As Virginia continues to build a unified early childhood system, additional opportunities exist for children with disabilities to attend regular early childhood classrooms. When building inclusive classrooms, Early Childhood (EC) and Early Childhood Special Education (ECSE) practitioners must combine efforts to provide access, participation, and support to all children. In this context, “support” refers to the system-level infrastructure that makes high-quality inclusive practices possible (DEC/NAEYC, 2009). Examples of broader system-level supports include program policies and procedures, professional learning and support for staff, and data systems to support decision-making.
One way to establish the foundation of inclusive practices is to build a decision-making team to address system-level supports and document those decisions. Documenting final decisions in a handbook or guidance document, accessible to all program staff, allows for consistency across classrooms and minimizes the need for individual decision-making. Handbooks developed by key stakeholders increase buy-in to the decision-making process and improve sustainability for inclusive programs. ECSE leaders can determine if they have the foundational infrastructure needed to support inclusive programming by asking some of the questions below, documenting that information, and having the final product easily accessible to program staff.
Program Policies and Procedures
- Have you created a vision statement to guide the development and use of policies and procedures that support inclusion?
- Have you developed written policies and procedures supporting the use of evidence-based practices with children with disabilities?
- Do you have a leadership team that meets regularly to develop and monitor a written inclusion action plan developed by stakeholders?
- Have you made these written documents available to staff and are they accessible?
Professional Learning & Support for Staff
- Have you developed personnel policies that demonstrate alignment with inclusive beliefs and practices?
- Is there a training system in place for onboarding new staff?
- Are you creating cross-sector, meaningful, evidence-based, ongoing professional learning activities for staff?
- Are personnel able to request individualized learning and are they aware of local technical assistance and supports available for training and consultation?
Data-Driven Support Systems
- Does your program collect and use data, including ongoing observation and authentic assessment, for decision-making?
- Do you have a structure in place for considering and reviewing data on an ongoing basis and assessing progress on your program inclusion goals?
- Does your program have a curriculum-based measurement in place that can be used to check and probe a child’s development?
- Do you have a way to assess and report progress on individualized IEP goals?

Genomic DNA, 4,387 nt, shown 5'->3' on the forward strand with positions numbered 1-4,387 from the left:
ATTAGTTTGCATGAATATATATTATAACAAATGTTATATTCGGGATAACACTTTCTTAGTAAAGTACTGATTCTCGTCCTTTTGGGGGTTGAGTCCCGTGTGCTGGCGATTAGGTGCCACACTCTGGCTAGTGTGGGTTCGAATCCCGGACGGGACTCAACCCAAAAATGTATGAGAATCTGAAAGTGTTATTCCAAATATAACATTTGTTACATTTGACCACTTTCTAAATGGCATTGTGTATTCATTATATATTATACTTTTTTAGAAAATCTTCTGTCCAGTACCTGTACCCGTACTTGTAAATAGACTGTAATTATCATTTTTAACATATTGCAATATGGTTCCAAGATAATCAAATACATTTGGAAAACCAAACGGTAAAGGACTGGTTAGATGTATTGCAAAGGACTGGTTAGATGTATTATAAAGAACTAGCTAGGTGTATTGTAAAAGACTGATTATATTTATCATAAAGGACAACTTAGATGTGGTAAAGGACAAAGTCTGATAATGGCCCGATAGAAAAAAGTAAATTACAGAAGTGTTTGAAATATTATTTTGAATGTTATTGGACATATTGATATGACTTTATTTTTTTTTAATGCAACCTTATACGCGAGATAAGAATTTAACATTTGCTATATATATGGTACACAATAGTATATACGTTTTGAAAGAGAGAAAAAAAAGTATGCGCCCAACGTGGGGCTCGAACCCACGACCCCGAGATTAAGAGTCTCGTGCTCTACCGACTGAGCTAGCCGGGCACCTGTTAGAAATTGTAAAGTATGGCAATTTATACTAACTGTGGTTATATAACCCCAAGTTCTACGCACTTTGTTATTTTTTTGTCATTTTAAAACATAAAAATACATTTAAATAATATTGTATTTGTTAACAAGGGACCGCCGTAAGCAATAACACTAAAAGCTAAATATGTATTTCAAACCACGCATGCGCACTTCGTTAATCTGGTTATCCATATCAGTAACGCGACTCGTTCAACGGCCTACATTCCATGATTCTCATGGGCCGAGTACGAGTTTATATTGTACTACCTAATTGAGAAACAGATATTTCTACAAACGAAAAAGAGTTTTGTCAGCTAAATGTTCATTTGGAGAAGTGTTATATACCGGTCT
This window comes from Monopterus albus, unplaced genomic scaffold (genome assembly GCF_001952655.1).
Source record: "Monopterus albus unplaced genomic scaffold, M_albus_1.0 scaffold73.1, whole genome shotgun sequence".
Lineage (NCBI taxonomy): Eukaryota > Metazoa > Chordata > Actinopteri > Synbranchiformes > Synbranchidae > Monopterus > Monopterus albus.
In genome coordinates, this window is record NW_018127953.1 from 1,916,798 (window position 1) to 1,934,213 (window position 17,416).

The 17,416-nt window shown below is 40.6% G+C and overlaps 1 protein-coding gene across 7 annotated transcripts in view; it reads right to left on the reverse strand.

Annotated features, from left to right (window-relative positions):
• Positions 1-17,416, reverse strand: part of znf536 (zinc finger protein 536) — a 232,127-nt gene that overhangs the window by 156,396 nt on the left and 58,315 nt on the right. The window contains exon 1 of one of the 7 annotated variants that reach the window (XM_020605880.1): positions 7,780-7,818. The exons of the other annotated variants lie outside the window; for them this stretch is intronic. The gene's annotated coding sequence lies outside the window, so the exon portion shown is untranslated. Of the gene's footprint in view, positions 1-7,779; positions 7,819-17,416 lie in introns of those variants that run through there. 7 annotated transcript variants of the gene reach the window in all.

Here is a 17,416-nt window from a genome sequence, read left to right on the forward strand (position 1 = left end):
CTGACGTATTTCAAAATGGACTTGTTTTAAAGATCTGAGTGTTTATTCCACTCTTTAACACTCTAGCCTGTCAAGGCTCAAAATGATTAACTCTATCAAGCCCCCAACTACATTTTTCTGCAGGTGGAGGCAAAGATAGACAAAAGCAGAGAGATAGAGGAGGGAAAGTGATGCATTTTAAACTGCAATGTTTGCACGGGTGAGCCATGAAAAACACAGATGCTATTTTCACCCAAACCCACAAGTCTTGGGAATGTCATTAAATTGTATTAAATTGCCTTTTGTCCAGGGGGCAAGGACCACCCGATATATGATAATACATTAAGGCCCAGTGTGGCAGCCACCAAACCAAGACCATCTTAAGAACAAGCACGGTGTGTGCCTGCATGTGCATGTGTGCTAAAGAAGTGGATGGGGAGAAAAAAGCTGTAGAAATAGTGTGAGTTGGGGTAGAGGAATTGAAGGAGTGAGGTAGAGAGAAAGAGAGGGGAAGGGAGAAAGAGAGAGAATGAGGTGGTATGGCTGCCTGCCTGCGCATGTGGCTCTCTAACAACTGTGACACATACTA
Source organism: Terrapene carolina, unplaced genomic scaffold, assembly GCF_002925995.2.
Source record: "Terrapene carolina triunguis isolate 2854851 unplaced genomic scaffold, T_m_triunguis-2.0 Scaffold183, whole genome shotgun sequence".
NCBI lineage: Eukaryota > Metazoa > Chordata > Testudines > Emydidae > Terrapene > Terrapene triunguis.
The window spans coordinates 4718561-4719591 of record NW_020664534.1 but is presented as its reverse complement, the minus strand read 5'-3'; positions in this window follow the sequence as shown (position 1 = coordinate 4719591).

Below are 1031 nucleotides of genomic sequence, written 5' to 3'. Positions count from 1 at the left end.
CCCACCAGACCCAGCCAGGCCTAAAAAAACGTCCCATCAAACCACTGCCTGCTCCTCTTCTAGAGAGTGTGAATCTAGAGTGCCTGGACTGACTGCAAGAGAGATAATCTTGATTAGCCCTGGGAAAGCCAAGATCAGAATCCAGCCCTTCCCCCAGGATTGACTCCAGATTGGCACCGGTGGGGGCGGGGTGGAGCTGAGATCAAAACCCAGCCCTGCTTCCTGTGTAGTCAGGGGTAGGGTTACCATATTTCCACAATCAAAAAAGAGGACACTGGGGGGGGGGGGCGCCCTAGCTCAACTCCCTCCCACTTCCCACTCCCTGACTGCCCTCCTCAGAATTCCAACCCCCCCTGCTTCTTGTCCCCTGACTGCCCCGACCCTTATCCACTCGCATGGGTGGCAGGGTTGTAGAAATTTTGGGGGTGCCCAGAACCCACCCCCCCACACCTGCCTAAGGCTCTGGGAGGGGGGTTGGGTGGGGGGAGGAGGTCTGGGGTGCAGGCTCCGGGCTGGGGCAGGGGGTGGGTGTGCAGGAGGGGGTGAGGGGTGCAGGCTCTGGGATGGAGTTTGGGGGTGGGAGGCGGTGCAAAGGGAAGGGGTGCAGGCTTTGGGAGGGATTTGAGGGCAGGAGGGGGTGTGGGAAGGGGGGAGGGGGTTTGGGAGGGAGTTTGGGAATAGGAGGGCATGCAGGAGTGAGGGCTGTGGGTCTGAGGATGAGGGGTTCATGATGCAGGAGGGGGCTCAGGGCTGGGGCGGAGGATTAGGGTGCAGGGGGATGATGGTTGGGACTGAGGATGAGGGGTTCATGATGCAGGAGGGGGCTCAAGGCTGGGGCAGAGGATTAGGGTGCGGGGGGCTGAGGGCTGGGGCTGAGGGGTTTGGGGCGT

Without developing and revising local policies and procedures, creating, and monitoring structured support for professional learning, and establishing data systems that inform and lead decision-making, the culture of inclusion in your district may not be sustainable. By creating handbooks that include important details about your program structure and procedures, staff members are clear about program expectations, building a stronger foundation for supporting children with IEPs.
If you would like additional support to help build these internal structures with your teams or receive support in better understanding how these structures influence inclusion, please contact us at email@example.com.
Cate, D., Diefendorf, M., McCullough, K., Peters, M. L., & Whaley, K. (Eds.). (2010). Quality indicators of inclusive early childhood programs/practices: A compilation of selected resources. Chapel Hill: The University of North Carolina, FPG Child Development Institute, National Early Childhood Technical Assistance Center. Retrieved from https://files.eric.ed.gov/fulltext/ED512722.pdf
DEC/NAEYC. (2009). Early childhood inclusion: A joint position statement of the Division for Early Childhood (DEC) and the National Association for the Education of Young Children (NAEYC). Chapel Hill: The University of North Carolina, FPG Child Development Institute.
Early Childhood Technical Assistance Center, & National Center for Pyramid Model Innovations (2020). Indicators of High-Quality Inclusion. Retrieved from https://ectacenter.org/topics/inclusion/indicators.asp
Reichow, B., Boyd, B. A., Barton, E. E., & Odom, S. L. (Eds.). (2016). Handbook of early childhood special education. Cham, Switzerland: Springer.
Virginia Department of Education. (2016). Inclusive placement opportunities for preschoolers manual. Retrieved from https://ttaconline.org/Resource/JWHaEa5BS76DY3ONBvM4zA